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Perhaps the 60s will be enlightened, or liberated?  You might have noticed from the many images of staff on our BRANCH NETWORK pages that Martins Bank Magazine features mainly pictures of the male staff who have been promoted to management or equivalent departmental roles.  Occasionally, and even then mostly in the last two years of the Bank’s existence, are women featured in this way.  Otherwise the Magazine is faced with the problem of how to represent the many women in the bank, and also of how to reflect their interests.  Judge for yourself from the following regular features which begin in 1963 and run on and off until the last issue of the Magazine…

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Counter Attraction

1963 onwards

 

Counter Attraction

 

Counter Attraction

 

Counter Attraction

COUNTER ATTRACTION is a series of portraits of cashiers, but ONLY the female ones.  Attraction to some, distraction to others, it is the kind of pageant that is willingly entered into – after all, your friends and family, and your colleagues all over the country will see your picture - but Counter Attraction bears an “innocence” which is very much of its day…

 

Accounting for Charm

1966

 

Accounting for Charm

 

Accounting for Charm

 

Accounting for Charm

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ACCOUNTING FOR CHARM features the backroom staff of the branches, but again, only the female ones. The ladies who normally operate the statement machines and deal with the clearing now have their own turn in the limelight, but as with Counter Attraction the exact audience for this gallery can be easily guessed…  Imagine then what thoughts must have gone through people’s head when in 1967, this next gallery of “lovelies” made its debut:

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Men in Uniform

1967

 

Men in Uniform

 

Men in Uniform

 

Men in Uniform

 

“You can keep your hat on” as the song says, and as if to balance things out, the men of the Martins Messenger Staff are out in force to give the ladies, (and anyone else who wants to) something to look at!   

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Beryl Evans, the first Board Appointed Manager in the Bank…

1963

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1963 sees one of most justly rewarded promotions in the history of the Bank- Beryl Evans is appointed by the Board to the role of Assistant Manager, Editorial and Advertising Department.  What makes Beryl perfect for such a role?  Click HERE to read our special feature on this remarkable woman…

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Public Relations

1959 - 69

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Relatively few women progress beyond clerical or secretarial work in Martins Bank. Looking at the available records, it is difficult before 1950 to find a married woman, let alone one with some degree of authority.  From the mid fifties onwards this begins to change, but not fast enough. It seems that men not only hold high office, but are often the only ones encouraged to seek it. 

 

It is also quite the norm for Martins to use smiling female staff to appeal to male customers. Their pictures,as we have already seen, are published in the staff magazine under headings such as ‘Counter Attraction’  and ‘Accounting for Charm’… One of the few exceptions is Leila Danbury who as press liaison officer, attahced to Messrs Osborn Peacock, is the official voice and occasionally face of the bank when major announcements – concerning for example the opening of new branches or the installation of computer equipment -  are made.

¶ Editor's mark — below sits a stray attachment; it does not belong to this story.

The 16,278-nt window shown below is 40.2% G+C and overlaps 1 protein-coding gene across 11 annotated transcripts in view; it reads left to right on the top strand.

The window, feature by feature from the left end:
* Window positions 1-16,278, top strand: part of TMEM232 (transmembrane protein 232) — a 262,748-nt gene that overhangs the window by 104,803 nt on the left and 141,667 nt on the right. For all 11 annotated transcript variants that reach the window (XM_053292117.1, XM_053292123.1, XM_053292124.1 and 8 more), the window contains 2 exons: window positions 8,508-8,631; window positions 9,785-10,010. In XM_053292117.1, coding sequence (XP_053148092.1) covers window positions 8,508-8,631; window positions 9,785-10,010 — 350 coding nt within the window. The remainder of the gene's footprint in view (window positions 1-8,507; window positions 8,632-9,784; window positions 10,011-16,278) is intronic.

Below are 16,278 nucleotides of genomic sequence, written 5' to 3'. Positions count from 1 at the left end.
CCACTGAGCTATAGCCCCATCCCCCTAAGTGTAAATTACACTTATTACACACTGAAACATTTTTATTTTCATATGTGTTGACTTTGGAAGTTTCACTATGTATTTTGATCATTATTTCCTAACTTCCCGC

In a final attempt to address any perceived male slant to its coverage, Martins Bank Magazine takes the step of launching a women’s section in 1968, and very psychedelic it is, too:

 

1959 Miss Leila Danbury MBM-Sp59P38

Leila Danbury  is pictured here in 1959

in her role as Press Officer at the

opening of the Leicester Drive-in Bank

At long last – some (stereotypically) “Feminine” Fayre!

1968

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1968 03 MBM.jpg“We have been criticised for neglecting our many women readers: too little of the Magazine is devoted to their interests.  In an effort to remedy the situation we conducted a little market research to discover what might appeal, and the results are reflected in ‘Feminine Fayre’ on pages 34 and 35”…

 

The first edition of Feminine Fayre sets out to include as many topics of interest to women as can be fitted into two pages.  On page 34, readers are treated to “A dish for calorie counters” – Eggs Eugene for Four.   Amongst the ingredients of this “low calorie meal” are four large eggs, four slices of white bread and four ounces of butter, not to mention a further two ounces of fatty bacon.  Sadly the number of calories per serving is not provided, perhaps this is because it might have taken up all of page 35… This season’s sweater dress is featured, and the model wearing it certainly strikes a jaunty pose.  All that wool seems worth getting hot and sweaty for, as the dress is available in stores for the bargain price of 95 shillings.  (That’s £4.75) On page 35, women are reminded that flat heeled and traditional walking shoes do NOT keep out the wet, and that it is better to buy new “waterproof” shoes rather than using dubbin or leather oil, as this will take away the polish: -

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There is an interesting article on combining the cost of decorating with a love of photography, by displaying portrait photos in your home.  Tips are given for making an eye-catching wall display, which could represent a gallery of your loved ones.  Don’t just use a living room wall, why not space photos out down a staircase, or suspend them between room divider poles (?) or bookcases.  The whole sixties feel can be maintained by sticking unmounted images to plastic backing, and your local photography studio will help you mount your favourites with ease! Whether it’s style Angela (top) or style Deborah (right), you’ll need to know how to avail yourself of “one versatile cut, one basic set” before stepping out in this season’s sweater dress and heading for the discotheque. 

 

Angela’s halo of soft curls is flattering to ALL face shapes (just as well, really) and yes you WILL need to back-comb.  The secret of Deborah’s completely different look is the careful use of a hair ornament. In all seriousness, Feminine Fayre seems to have worked its socks off finding such a diverse bag of topics from which to draw, but sadly, it lasts for only five issues.  Who knows what dizzy heights this column may have reached had Martins not been taken over?  The later editions continue to feature hairstyles, (one notably featuring models named  ‘Candy’, ‘Marshmallow’ and ‘Lollipop’) and stories as diverse as:  How’s your decorating?  Collars are News, Boat Race Special, Cool look for Spring, Knit one…, Jump into Summer, Double your Money, Did you know…, Strike a Match, Nimble Fingers, Attracting Interest, Cook’s special from the North and The misadventures of Miss Poorlyfoot. It appears that the ladies in Martins really do have fun, after all…